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Year : 2012  |  Volume : 16  |  Issue : 8  |  Page : 329-331

Incidence of primary hypothyroidism in patients exposed to therapeutic external beam radiation, where radiation portals include a part or whole of the thyroid gland


1 Department of Endocrinology, Sher-i-Kashmir Institute of Medical Sciences, Soura, Srinagar, Jammu and Kashmir, India
2 Department of Radiotherapy, Sher-i-Kashmir Institute of Medical Sciences, Soura, Srinagar, Jammu and Kashmir, India
3 Department of Nuclear Medicine, Sher-i-Kashmir Institute of Medical Sciences, Soura, Srinagar, Jammu and Kashmir, India
4 Department of Immunology, Sher-i-Kashmir Institute of Medical Sciences, Soura, Srinagar, Jammu and Kashmir, India

Date of Web Publication4-Jan-2013

Correspondence Address:
Kuchay M Shafi
Humhama, New Air Port Road, Kashmir - 190 014, Jammu and Kashmir
India
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Source of Support: None, Conflict of Interest: None


DOI: 10.4103/2230-8210.104078

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   Abstract 

Introduction: Hypothyroidism is a known consequence of external-beam radiotherapy to the neck encompassing a part or whole of the thyroid gland. In this non-randomized prospective study, we have tried to evaluate the response of the thyroid gland to radiation by assessing thyroid function before irradiation and at regular intervals after irradiation. Aims and Objectives: The aim of this study were to assess in the cancer patients, who were exposed to the therapeutic external beam radiation, where radiation portals include a part or whole of the thyroid gland: the incidence of primary hypothyroidism, the time required to become hypothyroid, any relation between the total dose for the development of hypothyroidism, and whether there are any patient or treatment-related factors that are predictive for the development of hypothyroidism, including the use of concurrent chemotherapy. Materials and Methods: This non-randomized, prospective study was conducted for a period of 2 years in which thyroid function was assessed in 59 patients (cases) of head and neck cancer, breast cancer, lymphoma patients and other malignancies, who had received radiotherapy to the neck region. 59 euthyroid healthy patients (controls) were also taken, who had not received the neck irradiation. These patients/controls were assessed periodically for 2 years. Results: The incidence of hypothyroidism after external beam radiation therapy (EBRT) to neck where radiation portals include part or whole of the thyroid gland was 16.94%, seven cases had subclinical hypothyroidism (11.86%) and three cases had clinical hypothyroidism (5.08%). Mean time for development of hypothyroidism was 4.5 months. There was no effect of age, gender, primary tumor site, radiation dose and chemotherapy, whether neoadjuvant or concurrent with the development of hypothyroidism. Conclusion: In summary, we found that thyroid dysfunction is a prevalent, yet easily treatable source of morbidity in patients undergoing radiation therapy to neck where radiation portals include a part or whole of the thyroid gland.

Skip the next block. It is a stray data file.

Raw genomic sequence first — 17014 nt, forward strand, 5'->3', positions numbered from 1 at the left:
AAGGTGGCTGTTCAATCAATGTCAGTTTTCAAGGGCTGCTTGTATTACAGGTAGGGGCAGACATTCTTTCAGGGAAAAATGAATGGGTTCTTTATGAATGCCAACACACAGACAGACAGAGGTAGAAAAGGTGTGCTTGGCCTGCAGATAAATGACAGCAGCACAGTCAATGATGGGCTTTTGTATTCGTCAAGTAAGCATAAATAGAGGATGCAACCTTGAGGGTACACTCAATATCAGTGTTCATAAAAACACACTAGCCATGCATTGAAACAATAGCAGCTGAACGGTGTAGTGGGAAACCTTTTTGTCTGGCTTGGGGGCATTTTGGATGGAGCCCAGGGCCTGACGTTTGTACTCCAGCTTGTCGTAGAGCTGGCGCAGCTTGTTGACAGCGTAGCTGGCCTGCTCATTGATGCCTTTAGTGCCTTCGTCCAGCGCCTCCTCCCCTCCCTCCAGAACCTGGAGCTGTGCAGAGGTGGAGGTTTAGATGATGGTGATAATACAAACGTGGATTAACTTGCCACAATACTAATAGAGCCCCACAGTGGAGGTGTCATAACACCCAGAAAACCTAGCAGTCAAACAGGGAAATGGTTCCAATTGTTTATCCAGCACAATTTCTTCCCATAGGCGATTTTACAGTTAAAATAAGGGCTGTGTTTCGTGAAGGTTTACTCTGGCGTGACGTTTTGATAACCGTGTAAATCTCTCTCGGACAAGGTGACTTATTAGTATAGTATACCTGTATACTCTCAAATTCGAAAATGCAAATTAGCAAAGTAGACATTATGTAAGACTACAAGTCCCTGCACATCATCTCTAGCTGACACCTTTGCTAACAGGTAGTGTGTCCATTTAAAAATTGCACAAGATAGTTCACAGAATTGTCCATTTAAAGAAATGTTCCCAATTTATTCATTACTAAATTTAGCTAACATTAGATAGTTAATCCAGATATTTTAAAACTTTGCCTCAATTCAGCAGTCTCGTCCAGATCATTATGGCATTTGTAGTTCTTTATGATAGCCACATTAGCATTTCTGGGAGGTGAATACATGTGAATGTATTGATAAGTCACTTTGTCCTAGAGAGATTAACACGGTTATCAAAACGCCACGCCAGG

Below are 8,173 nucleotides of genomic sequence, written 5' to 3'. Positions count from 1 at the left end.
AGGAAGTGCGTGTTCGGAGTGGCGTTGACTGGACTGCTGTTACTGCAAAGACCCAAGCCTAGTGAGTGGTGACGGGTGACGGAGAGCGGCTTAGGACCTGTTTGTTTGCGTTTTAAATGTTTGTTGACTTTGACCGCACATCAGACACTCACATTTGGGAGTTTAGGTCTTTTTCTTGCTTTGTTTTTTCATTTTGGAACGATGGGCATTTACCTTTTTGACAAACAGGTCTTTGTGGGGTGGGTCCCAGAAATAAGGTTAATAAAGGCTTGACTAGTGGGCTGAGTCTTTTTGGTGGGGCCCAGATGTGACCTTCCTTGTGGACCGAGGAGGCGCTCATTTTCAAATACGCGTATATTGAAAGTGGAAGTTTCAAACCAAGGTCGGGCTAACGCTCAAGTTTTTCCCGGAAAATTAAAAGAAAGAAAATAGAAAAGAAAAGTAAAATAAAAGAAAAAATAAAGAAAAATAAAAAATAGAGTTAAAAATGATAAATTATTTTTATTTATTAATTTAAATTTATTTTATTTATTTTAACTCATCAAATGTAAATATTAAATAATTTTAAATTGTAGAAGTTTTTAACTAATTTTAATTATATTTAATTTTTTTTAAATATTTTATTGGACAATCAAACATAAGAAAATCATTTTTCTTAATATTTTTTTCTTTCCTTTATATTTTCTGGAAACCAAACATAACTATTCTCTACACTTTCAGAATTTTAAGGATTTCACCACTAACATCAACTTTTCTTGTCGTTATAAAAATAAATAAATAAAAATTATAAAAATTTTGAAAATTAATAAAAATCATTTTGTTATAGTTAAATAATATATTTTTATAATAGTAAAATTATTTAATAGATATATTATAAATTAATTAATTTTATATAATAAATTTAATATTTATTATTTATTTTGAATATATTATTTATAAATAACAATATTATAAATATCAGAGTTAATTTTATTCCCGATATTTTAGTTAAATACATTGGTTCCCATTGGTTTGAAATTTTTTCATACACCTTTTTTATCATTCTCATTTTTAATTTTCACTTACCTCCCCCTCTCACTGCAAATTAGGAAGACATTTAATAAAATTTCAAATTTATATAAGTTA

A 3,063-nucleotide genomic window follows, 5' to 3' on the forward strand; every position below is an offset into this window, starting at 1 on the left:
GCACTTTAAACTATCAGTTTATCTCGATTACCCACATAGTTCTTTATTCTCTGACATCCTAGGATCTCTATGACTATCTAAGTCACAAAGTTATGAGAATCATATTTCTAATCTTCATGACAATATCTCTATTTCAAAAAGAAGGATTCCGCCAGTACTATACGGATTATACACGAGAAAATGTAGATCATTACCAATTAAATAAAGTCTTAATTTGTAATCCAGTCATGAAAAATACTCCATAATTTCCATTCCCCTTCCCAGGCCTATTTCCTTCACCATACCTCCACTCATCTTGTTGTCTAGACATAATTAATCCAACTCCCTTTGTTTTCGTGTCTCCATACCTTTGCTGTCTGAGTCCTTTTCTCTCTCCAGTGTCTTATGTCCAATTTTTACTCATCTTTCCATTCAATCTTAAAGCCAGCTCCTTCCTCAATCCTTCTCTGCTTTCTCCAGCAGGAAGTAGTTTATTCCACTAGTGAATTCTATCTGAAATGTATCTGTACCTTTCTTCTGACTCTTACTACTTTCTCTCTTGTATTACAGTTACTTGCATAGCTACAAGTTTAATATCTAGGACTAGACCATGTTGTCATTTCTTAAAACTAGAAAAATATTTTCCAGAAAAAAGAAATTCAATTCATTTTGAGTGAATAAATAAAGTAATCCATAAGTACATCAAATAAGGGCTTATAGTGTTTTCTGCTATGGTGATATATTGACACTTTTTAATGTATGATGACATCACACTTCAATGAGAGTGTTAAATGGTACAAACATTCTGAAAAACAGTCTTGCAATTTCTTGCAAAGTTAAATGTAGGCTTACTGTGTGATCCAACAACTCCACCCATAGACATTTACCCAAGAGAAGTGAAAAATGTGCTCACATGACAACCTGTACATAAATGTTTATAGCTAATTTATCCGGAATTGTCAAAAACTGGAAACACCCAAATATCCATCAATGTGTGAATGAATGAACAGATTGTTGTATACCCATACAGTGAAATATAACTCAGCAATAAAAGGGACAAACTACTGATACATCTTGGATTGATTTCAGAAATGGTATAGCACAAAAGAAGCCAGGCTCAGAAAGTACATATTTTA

Keywords: chemotherapy, external beam radiation, head and neck cancer, hypothyroidism


How to cite this article:
Laway B A, Shafi KM, Majid S, Lone M M, Afroz F, Khan S, Roohi R. Incidence of primary hypothyroidism in patients exposed to therapeutic external beam radiation, where radiation portals include a part or whole of the thyroid gland. Indian J Endocr Metab 2012;16, Suppl S2:329-31

How to cite this URL:
Laway B A, Shafi KM, Majid S, Lone M M, Afroz F, Khan S, Roohi R. Incidence of primary hypothyroidism in patients exposed to therapeutic external beam radiation, where radiation portals include a part or whole of the thyroid gland. Indian J Endocr Metab [serial online] 2012 [cited 2019 Aug 21];16, Suppl S2:329-31. Available from: http://www.ijem.in/text.asp?2012/16/8/329/104078


   Introduction Top


Hypothyroidism is a known consequence of external-beam radiotherapy to the neck encompassing a part or whole of the thyroid gland. Though hypothyroidism has a significant impact on the quality of life, assessment of thyroid function is not yet a part of continue follow-up of cancer patients even in long term survivors. As the survival of cancer patients are increasing, the quantification of the incidence of radiation-induced hypothyroidism is gaining importance. The most common clinical late-effect of the thyroid gland irradiation in patients exposed to therapeutic doses (30-70 Gy) to the cervical region is primary hypothyroidism. [1] The aetiology of radiation induced thyroid injury includes vascular damage, parenchymal cell damage and auto-immune reactions.

In this non-randomized prospective study, we have tried to evaluate the response of the thyroid gland to radiation by assessing thyroid function before irradiation and at regular intervals after irradiation.


   Materials and Methods Top